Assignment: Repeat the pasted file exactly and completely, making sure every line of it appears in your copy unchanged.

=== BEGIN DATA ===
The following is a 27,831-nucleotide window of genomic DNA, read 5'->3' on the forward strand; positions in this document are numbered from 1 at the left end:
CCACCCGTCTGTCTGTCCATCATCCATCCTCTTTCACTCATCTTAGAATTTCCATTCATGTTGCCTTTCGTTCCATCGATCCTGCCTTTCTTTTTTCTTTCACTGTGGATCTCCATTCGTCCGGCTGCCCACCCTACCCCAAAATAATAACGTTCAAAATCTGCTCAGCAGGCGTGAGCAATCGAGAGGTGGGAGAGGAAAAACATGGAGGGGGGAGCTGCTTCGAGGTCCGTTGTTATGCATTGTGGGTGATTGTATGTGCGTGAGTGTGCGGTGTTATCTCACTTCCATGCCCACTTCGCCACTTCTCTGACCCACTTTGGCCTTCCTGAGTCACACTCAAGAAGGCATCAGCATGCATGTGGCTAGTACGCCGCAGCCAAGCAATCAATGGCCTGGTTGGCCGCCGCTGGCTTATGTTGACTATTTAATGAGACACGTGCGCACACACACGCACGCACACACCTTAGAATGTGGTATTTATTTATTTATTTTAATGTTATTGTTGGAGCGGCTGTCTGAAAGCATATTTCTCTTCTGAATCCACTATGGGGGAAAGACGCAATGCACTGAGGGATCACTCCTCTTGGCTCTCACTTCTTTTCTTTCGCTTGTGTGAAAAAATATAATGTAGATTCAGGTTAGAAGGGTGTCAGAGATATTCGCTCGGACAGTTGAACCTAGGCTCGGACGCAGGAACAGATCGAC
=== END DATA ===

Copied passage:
The following is a 27,831-nucleotide window of genomic DNA, read 5'->3' on the forward strand; positions in this document are numbered from 1 at the left end:
CCACCCGTCTGTCTGTCCATCATCCATCCTCTTTCACTCATCTTAGAATTTCCATTCATGTTGCCTTTCGTTCCATCGATCCTGCCTTTCTTTTTTCTTTCACTGTGGATCTCCATTCGTCCGGCTGCCCACCCTACCCCAAAATAATAACGTTCAAAATCTGCTCAGCAGGCGTGAGCAATCGAGAGGTGGGAGAGGAAAAACATGGAGGGGGGAGCTGCTTCGAGGTCCGTTGTTATGCATTGTGGGTGATTGTATGTGCGTGAGTGTGCGGTGTTATCTCACTTCCATGCCCACTTCGCCACTTCTCTGACCCACTTTGGCCTTCCTGAGTCACACTCAAGAAGGCATCAGCATGCATGTGGCTAGTACGCCGCAGCCAAGCAATCAATGGCCTGGTTGGCCGCCGCTGGCTTATGTTGACTATTTAATGAGACACGTGCGCACACACACGCACGCACACACCTTAGAATGTGGTATTTATTTATTTATTTTAATGTTATTGTTGGAGCGGCTGTCTGAAAGCATATTTCTCTTCTGAATCCACTATGGGGGAAAGACGCAATGCACTGAGGGATCACTCCTCTTGGCTCTCACTTCTTTTCTTTCGCTTGTGTGAAAAAATATAATGTAGATTCAGGTTAGAAGGGTGTCAGAGATATTCGCTCGGACAGTTGAACCTAGGCTCGGACGCAGGAACAGATCGAC